Newswise — Larry Augsburger, PhD, professor emeritus at the University of Maryland School of Pharmacy, has received the 2012 Distinguished Service Award of the American Association of Pharmaceutical Scientists (AAPS), one of the highest honors bestowed by the group of 12,000 members in more than 70 countries.
Augsburger is internationally recognized for his research and mentoring in pharmaceutics, drug process engineering, and in dietary supplements.
He has been a leader in original research that has enabled modernizing some key U.S. Food and Drug Administration (FDA) policies. One of his achievements was directing University of Maryland-FDA collaborative research programs that supported the development of the critically important FDA guidances on scale-up and post-approval changes (SUPAC) for drugs in the market. Augsburger and his team showed that certain formulation and process changes in drug preparations such as tablets and capsules result in significant differences in how a drug is absorbed and becomes available to the human body in order to exert its therapeutic effect, while others do not.
This research has led to science-based FDA policies that provided relief from certain regulatory testing and other requirements in the areas of drug product development, pharmaceutical processing, generic drugs, and bioavailability/bioequivalence outcomes. Also, industry sources credit SUPAC with reducing expenditures by hundreds of thousands of dollars for a single drug postapproval change submission.
“Dr. Augsburger’s outstanding research achievements, with their significant global impact, combined with his dedicated service to AAPS, have significantly and meaningfully advanced both the pharmaceutical sciences and the American Association of Pharmaceutical Sciences,” says Glenn Van Buskerk, PhD, managing member of the Nonclinical Drug Development Consulting Services, LLC of Basking Ridge, N.J.
At the University of Maryland, Augsburger has served as the School of Pharmacy’s Shangraw Professor of Industrial Pharmacy and Pharmaceutics, chair of the Department of Pharmaceutics, and director of pharmaceutics graduate programs. He established the Drug Development Facility in the School, which later became UPM Pharmaceuticals, Inc., a University-affiliated for-profit firm for developing drugs and manufacturing clinical supplies founded in 1997. Before joining the University of Maryland faculty in 1969, he was a senior research scientist for Johnson & Johnson Services, Inc. of New Brunswick, N.J.
“Dr. Augsburger has been a trailblazer in ensuring that the science of industrial pharmaceutics is integral to the drug development process,” says Natalie D. Eddington, PhD, FAAPS, FCP, dean and professor at the School of Pharmacy. “He is a pioneer in fostering science-based decisions as the underpinning of regulatory guidance. His leadership in developing the scientific framework for FDA guidances (SUPAC-IR, SUPAC-MR and IVIVC) has helped to forward the tenants of the FDA's Critical Path Initiative.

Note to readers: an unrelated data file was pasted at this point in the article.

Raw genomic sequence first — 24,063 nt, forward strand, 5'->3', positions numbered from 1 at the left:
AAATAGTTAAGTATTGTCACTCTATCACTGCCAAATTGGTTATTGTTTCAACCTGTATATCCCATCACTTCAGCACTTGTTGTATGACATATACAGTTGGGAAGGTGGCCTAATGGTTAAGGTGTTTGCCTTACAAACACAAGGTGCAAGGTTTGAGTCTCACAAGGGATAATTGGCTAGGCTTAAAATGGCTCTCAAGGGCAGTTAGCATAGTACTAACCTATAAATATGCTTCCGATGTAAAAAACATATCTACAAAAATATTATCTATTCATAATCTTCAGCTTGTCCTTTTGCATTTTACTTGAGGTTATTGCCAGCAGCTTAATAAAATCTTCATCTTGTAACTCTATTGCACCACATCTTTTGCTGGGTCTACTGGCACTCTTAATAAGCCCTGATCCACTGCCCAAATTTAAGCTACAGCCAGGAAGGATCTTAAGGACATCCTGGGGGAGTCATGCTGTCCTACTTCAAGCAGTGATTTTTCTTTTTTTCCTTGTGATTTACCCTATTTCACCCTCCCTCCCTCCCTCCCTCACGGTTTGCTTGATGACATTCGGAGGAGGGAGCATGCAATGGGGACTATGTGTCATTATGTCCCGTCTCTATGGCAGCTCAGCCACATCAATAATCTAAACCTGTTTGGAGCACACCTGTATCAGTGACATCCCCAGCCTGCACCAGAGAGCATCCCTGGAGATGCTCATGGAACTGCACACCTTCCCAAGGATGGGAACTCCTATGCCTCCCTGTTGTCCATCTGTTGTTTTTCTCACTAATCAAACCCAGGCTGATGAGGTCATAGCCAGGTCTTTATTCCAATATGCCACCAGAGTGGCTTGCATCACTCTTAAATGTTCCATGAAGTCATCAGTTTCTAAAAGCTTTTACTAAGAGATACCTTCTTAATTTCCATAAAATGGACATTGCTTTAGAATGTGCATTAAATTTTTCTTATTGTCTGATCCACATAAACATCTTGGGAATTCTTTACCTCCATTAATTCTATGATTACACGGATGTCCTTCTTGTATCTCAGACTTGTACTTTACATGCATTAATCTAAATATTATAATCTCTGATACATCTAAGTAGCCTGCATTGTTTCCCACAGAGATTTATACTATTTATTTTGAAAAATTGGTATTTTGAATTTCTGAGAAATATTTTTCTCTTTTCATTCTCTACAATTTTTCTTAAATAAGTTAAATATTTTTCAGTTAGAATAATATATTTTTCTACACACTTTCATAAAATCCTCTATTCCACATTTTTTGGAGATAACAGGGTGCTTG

“The entire School of Pharmacy is very proud of Dr. Augsburger’s accomplishments and the work that he has done to ensure excellence in industrial pharmaceutics,” she says.
He served as an executive officer of AAPS from 1999 to 2002 and as the group’s president in 1999. As president, Augsburger put a plan in place to help assure there would be adequate pharmacy education and a steady supply of qualified pharmaceutical scientists for the future. “Larry’s emphasis on the education of future pharmaceutical scientists cuts to the very core of the disciplines of the AAPS,” says Dale Wurster, PhD, professor of pharmaceutics and graduate college associate dean at the University of Iowa.
At AAPS, Augsburger also focused on a national issue at that time concerning the quality of dietary supplements, also known as nutraceuticals, and the development of suitable standards and tests to by which to demonstrate quality. There were many disturbing reports: some products were found to have well below the labeled amount of supplement, others had unsafe contaminants, and some nutraceuticals simply did not disintegrate. He recalls, “There was concern that since they were not regulated like drugs, and were being judged more like foods, adequate consideration was not being given to the establishment of suitable quality and performance standards for these products and the development of qualified methods for their development and manufacture. My feeling was that there was no one better than pharmaceutical scientists to address these issues.”
Now retired from the School’s faculty, Augsburger continues to write and consult and observe the drug development industry. He says, “Today, there is a nexus of things going on in the field, including a positive change in the FDA’s regulatory stance in the past five to 10 years that encourages the pharmaceutical industry to take a more modern look at drug product development and manufacture with an eye toward building-in quality (“quality by design"). ” He continues, “In order to respond to this enlightened regulatory approach, the pharmaceutical industry has to adopt new methods and develop a more fundamental understanding of their formulations and processes.”
Augsburger’s research has been supported by more than $13 million in grants and contracts. He has published 116 original manuscripts, five books, 24 book chapters and monographs, acquired four patents (plus several provisional patents filed), and given 191 invited presentations to national and international audiences.
Among his awards are the International Pharmaceutical Federation Industrial Pharmacy medal, the FDA Commissioner's Special Citation, the AAPS Research Achievement Award, the AAPS Outstanding Educator Award, and the AAPS Dale E. Wurster Research Award in Pharmaceutics.
In 2001, he was selected the University of Maryland Researcher of the Year, the
highest research award of the Baltimore campus.